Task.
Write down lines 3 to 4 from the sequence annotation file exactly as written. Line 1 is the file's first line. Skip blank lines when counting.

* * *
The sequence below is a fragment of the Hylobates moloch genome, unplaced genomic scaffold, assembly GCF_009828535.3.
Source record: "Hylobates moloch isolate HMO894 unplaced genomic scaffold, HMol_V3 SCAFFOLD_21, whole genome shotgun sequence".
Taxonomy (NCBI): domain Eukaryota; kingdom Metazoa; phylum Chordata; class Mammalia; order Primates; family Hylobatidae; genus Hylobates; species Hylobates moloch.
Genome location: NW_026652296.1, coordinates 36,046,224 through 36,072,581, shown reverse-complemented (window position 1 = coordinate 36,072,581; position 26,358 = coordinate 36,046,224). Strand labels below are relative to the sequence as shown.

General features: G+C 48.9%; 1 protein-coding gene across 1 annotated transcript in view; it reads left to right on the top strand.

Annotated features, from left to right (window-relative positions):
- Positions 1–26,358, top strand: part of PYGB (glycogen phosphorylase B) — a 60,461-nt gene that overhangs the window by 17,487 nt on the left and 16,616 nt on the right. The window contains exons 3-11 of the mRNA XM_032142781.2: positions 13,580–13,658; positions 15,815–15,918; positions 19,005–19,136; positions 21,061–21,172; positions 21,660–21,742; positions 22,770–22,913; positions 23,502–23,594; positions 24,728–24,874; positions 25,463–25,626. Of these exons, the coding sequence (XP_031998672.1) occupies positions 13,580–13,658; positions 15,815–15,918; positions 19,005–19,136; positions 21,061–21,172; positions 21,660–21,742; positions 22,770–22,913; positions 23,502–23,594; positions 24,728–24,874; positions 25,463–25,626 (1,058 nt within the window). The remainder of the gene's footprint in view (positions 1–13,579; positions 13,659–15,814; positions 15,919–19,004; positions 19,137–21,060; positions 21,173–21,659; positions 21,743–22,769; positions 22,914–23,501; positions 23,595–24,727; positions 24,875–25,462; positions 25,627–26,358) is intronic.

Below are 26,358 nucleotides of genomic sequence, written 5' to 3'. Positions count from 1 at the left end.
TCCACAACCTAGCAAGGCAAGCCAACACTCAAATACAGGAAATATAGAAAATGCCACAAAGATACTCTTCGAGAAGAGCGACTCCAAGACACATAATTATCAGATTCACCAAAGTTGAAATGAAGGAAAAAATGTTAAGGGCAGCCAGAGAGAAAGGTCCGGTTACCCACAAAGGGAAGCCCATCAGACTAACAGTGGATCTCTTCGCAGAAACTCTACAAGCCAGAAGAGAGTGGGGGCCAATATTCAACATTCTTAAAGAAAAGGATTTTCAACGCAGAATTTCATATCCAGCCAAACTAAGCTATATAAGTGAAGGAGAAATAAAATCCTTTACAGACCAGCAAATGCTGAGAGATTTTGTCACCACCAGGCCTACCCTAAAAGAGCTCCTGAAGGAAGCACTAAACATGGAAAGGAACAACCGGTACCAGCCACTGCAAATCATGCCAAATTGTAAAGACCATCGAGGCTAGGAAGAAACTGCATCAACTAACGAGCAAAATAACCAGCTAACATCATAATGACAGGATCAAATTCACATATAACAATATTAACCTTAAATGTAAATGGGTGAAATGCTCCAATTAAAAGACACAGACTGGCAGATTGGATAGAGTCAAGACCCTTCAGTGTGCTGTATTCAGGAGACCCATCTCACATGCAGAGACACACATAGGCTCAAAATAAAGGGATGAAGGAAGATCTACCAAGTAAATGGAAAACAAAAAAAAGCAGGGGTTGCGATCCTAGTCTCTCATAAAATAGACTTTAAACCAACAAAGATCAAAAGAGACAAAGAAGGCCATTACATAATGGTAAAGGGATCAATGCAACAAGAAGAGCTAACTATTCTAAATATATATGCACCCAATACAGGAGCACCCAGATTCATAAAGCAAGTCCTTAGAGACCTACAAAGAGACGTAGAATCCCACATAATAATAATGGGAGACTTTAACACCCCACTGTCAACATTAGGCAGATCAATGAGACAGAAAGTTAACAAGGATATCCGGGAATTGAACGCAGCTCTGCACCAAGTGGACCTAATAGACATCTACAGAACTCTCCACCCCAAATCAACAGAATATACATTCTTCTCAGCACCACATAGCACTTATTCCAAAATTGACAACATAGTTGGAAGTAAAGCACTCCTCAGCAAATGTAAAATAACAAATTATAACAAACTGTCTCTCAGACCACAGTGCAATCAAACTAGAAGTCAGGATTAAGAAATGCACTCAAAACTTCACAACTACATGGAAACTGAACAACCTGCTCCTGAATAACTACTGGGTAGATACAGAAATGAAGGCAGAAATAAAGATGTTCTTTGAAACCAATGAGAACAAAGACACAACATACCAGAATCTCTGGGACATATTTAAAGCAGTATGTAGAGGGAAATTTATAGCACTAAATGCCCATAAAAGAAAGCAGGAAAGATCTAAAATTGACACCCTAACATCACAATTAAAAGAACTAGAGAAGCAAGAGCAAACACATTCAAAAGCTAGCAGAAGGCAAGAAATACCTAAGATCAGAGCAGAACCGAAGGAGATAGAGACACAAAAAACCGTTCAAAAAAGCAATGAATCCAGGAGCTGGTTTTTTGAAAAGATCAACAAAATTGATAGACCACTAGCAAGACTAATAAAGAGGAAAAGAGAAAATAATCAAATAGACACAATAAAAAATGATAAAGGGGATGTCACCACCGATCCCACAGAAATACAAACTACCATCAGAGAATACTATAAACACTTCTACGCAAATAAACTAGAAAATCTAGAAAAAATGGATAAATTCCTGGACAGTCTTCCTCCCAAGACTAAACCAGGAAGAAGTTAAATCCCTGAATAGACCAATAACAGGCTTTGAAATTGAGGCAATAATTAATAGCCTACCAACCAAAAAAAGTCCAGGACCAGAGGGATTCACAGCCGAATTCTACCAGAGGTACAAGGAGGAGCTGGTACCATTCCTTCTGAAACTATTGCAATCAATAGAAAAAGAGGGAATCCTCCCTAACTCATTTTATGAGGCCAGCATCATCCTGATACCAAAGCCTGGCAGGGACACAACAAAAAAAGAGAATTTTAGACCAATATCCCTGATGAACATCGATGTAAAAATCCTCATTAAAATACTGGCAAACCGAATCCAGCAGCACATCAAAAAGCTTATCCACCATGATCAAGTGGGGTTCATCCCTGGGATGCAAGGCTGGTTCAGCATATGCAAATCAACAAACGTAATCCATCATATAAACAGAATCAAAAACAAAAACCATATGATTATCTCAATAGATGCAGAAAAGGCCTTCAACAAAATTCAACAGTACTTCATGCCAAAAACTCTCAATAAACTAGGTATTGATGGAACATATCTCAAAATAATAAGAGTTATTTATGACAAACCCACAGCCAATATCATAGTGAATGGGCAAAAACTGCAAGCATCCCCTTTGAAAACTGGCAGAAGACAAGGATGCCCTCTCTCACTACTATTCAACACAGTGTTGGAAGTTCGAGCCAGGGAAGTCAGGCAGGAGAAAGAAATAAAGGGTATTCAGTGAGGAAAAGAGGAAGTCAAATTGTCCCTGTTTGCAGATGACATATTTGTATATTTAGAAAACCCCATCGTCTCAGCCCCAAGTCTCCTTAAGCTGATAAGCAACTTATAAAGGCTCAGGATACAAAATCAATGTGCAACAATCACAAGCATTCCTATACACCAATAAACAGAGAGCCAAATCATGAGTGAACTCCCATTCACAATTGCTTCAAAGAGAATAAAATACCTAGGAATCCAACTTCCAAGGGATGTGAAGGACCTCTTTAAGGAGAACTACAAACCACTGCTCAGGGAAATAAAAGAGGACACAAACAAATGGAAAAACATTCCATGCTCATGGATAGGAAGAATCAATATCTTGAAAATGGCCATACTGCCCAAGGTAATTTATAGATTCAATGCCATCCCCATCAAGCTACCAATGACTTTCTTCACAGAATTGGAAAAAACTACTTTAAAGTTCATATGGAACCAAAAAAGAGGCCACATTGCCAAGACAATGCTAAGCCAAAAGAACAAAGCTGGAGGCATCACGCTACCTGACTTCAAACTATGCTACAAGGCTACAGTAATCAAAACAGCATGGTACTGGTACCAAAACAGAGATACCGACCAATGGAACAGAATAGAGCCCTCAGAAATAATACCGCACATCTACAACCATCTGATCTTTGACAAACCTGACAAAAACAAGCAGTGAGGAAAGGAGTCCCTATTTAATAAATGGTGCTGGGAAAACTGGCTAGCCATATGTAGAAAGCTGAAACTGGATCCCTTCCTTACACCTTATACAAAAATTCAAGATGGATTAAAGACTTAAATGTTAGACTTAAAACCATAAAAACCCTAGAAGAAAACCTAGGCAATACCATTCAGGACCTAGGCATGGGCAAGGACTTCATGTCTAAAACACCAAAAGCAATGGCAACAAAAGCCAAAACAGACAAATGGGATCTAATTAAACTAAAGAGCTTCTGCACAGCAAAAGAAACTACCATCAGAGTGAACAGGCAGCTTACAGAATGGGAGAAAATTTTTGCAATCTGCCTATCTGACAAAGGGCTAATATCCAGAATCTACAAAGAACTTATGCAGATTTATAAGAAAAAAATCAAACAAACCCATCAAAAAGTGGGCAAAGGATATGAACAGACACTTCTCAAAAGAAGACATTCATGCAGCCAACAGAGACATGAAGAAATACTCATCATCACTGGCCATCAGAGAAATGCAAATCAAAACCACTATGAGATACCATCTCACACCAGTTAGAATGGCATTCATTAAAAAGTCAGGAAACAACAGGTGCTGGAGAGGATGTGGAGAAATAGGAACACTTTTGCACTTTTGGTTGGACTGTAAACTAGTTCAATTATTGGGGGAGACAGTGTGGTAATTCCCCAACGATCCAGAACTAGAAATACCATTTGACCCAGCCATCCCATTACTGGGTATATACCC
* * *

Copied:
Taxonomy (NCBI): domain Eukaryota; kingdom Metazoa; phylum Chordata; class Mammalia; order Primates; family Hylobatidae; genus Hylobates; species Hylobates moloch.
Genome location: NW_026652296.1, coordinates 36,046,224 through 36,072,581, shown reverse-complemented (window position 1 = coordinate 36,072,581; position 26,358 = coordinate 36,046,224). Strand labels below are relative to the sequence as shown.